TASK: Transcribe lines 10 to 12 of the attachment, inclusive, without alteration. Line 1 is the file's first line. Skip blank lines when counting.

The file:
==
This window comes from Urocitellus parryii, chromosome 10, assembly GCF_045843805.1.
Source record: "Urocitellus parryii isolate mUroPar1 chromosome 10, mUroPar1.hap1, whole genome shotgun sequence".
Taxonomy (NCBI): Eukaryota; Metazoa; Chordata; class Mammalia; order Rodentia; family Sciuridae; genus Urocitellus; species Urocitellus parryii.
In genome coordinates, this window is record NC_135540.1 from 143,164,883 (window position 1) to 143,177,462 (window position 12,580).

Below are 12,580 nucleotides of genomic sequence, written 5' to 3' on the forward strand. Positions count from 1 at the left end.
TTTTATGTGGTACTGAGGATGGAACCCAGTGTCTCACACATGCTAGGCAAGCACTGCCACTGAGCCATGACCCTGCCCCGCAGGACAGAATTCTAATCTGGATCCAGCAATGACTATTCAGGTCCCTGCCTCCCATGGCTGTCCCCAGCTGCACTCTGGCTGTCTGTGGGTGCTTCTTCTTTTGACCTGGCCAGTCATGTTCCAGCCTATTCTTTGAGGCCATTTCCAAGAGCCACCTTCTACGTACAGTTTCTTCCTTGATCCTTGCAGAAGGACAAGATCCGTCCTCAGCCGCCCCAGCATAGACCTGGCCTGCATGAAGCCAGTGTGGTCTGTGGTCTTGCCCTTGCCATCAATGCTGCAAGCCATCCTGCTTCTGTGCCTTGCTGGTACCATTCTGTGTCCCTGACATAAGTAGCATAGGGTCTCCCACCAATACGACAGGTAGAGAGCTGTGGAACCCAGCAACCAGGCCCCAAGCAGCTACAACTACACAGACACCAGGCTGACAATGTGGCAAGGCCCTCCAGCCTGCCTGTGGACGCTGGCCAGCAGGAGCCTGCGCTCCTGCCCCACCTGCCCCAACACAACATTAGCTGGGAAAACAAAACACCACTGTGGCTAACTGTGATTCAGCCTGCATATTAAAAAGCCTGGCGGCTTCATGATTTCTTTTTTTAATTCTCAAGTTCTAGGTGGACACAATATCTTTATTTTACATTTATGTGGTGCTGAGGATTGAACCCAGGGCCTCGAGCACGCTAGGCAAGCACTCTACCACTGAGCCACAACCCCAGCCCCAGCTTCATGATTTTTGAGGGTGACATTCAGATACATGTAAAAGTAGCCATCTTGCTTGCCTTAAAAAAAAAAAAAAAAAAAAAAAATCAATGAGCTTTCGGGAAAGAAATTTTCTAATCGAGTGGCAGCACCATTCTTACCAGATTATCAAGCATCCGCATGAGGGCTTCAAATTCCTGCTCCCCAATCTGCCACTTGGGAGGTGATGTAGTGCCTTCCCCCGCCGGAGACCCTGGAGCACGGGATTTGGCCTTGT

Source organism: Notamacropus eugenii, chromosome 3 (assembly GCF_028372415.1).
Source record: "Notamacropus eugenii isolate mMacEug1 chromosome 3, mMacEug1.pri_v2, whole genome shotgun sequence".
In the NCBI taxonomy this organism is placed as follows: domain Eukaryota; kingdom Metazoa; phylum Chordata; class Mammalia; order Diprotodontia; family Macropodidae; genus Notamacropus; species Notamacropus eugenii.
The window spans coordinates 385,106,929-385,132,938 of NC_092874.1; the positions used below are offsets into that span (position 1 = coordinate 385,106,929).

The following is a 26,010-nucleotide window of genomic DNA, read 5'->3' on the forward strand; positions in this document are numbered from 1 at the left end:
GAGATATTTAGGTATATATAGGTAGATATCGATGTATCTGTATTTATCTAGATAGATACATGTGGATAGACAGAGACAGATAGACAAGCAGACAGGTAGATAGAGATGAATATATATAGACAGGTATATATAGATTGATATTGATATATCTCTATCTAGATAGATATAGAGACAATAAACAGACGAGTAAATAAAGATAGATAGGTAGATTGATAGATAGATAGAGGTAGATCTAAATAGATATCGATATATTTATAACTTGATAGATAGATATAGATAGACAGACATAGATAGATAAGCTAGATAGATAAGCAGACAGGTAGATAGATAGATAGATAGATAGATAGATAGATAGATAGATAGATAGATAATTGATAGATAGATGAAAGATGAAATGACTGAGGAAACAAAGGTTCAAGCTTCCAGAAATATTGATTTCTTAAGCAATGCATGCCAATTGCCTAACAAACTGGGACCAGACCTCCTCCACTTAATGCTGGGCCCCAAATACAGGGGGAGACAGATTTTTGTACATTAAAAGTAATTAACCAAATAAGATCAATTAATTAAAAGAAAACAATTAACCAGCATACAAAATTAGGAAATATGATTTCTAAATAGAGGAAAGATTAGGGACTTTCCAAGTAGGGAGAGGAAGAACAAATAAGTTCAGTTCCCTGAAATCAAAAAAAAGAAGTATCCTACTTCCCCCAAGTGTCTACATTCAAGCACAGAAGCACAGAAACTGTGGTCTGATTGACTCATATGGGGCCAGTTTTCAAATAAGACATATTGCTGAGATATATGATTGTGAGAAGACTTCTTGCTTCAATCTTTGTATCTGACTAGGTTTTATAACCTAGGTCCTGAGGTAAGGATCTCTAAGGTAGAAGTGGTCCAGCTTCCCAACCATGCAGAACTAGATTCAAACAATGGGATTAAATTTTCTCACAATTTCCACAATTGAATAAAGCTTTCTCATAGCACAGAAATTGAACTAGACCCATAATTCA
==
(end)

The window spans coordinates 385,106,929-385,132,938 of NC_092874.1; the positions used below are offsets into that span (position 1 = coordinate 385,106,929).

The following is a 26,010-nucleotide window of genomic DNA, read 5'->3' on the forward strand; positions in this document are numbered from 1 at the left end:
GAGATATTTAGGTATATATAGGTAGATATCGATGTATCTGTATTTATCTAGATAGATACATGTGGATAGACAGAGACAGATAGACAAGCAGACAGGTAGATAGAGATGAATATATATAGACAGGTATATATAGATTGATATTGATATATCTCTATCTAGATAGATATAGAGACAATAAACAGACGAGTAAATAAAGATAGATAGGTAGATTGATAGATAGATAGAGGTAGATCTAAATAGATATCGATATATTTATAACTTGATAGATAGATATAGATAGACAGACATAGATAGATAAGCTAGATAGATAAGCAGACAGGTAGATAGATAGATAGATAGATAGATAGATAGATAGATAGATAGATAGATAATTGATAGATAGATGAAAGATGAAATGACTGAGGAAACAAAGGTTCAAGCTTCCAGAAATATTGATTTCTTAAGCAATGCATGCCAATTGCCTAACAAACTGGGACCAGACCTCCTCCACTTAATGCTGGGCCCCAAATACAGGGGGAGACAGATTTTTGTACATTAAAAGTAATTAACCAAATAAGATCAATTAATTAAAAGAAAACAATTAACCAGCATACAAAATTAGGAAATATGATTTCTAAATAGAGGAAAGATTAGGGACTTTCCAAGTAGGGAGAGGAAGAACAAATAAGTTCAGTTCCCTGAAATCAAAAAAAAGAAGTATCCTACTTCCCCCAAGTGTCTACATTCAAGCACAGAAGCACAGAAACTGTGGTCTGATTGACTCATATGGGGCCAGTTTTCAAATAAGACATATTGCTGAGATATATGATTGTGAGAAGACTTCTTGCTTCAATCTTTGTATCTGACTAGGTTTTATAACCTAGGTCCTGAGGTAAGGATCTCTAAGGTAGAAGTGGTCCAGCTTCCCAACCATGCAGAACTAGATTCAAACAATGGGATTAAATTTTCTCACAATTTCCACAATTGAATAAAGCTTTCTCATAGCACAGAAATTGAACTAGACCCATAATTCA